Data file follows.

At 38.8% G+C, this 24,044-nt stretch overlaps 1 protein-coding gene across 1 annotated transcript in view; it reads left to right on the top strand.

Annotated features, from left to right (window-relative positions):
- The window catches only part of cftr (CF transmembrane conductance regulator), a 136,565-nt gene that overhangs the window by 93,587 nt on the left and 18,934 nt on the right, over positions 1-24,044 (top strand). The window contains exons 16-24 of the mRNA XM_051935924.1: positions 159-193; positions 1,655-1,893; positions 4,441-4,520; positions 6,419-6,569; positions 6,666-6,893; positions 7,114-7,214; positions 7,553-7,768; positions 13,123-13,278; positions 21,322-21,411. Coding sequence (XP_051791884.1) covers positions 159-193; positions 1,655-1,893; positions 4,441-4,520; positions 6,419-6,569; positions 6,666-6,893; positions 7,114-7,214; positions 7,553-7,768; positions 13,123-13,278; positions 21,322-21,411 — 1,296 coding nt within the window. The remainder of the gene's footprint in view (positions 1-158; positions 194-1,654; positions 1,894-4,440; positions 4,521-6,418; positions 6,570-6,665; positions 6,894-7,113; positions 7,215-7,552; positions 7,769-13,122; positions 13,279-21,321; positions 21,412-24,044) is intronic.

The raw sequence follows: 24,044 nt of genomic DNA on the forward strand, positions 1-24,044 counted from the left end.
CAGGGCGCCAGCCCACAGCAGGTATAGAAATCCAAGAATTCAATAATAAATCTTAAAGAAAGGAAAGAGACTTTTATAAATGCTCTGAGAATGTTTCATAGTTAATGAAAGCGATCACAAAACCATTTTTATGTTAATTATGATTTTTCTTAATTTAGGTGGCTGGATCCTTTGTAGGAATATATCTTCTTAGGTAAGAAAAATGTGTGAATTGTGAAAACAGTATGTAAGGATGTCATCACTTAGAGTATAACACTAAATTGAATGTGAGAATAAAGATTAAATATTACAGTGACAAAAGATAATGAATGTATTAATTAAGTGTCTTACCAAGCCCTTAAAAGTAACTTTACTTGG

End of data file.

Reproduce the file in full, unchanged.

At 38.8% G+C, this 24,044-nt stretch overlaps 1 protein-coding gene across 1 annotated transcript in view; it reads left to right on the top strand.

Annotated features, from left to right (window-relative positions):
- The window catches only part of cftr (CF transmembrane conductance regulator), a 136,565-nt gene that overhangs the window by 93,587 nt on the left and 18,934 nt on the right, over positions 1-24,044 (top strand). The window contains exons 16-24 of the mRNA XM_051935924.1: positions 159-193; positions 1,655-1,893; positions 4,441-4,520; positions 6,419-6,569; positions 6,666-6,893; positions 7,114-7,214; positions 7,553-7,768; positions 13,123-13,278; positions 21,322-21,411. Coding sequence (XP_051791884.1) covers positions 159-193; positions 1,655-1,893; positions 4,441-4,520; positions 6,419-6,569; positions 6,666-6,893; positions 7,114-7,214; positions 7,553-7,768; positions 13,123-13,278; positions 21,322-21,411 — 1,296 coding nt within the window. The remainder of the gene's footprint in view (positions 1-158; positions 194-1,654; positions 1,894-4,440; positions 4,521-6,418; positions 6,570-6,665; positions 6,894-7,113; positions 7,215-7,552; positions 7,769-13,122; positions 13,279-21,321; positions 21,412-24,044) is intronic.

The raw sequence follows: 24,044 nt of genomic DNA on the forward strand, positions 1-24,044 counted from the left end.
CAGGGCGCCAGCCCACAGCAGGTATAGAAATCCAAGAATTCAATAATAAATCTTAAAGAAAGGAAAGAGACTTTTATAAATGCTCTGAGAATGTTTCATAGTTAATGAAAGCGATCACAAAACCATTTTTATGTTAATTATGATTTTTCTTAATTTAGGTGGCTGGATCCTTTGTAGGAATATATCTTCTTAGGTAAGAAAAATGTGTGAATTGTGAAAACAGTATGTAAGGATGTCATCACTTAGAGTATAACACTAAATTGAATGTGAGAATAAAGATTAAATATTACAGTGACAAAAGATAATGAATGTATTAATTAAGTGTCTTACCAAGCCCTTAAAAGTAACTTTACTTGG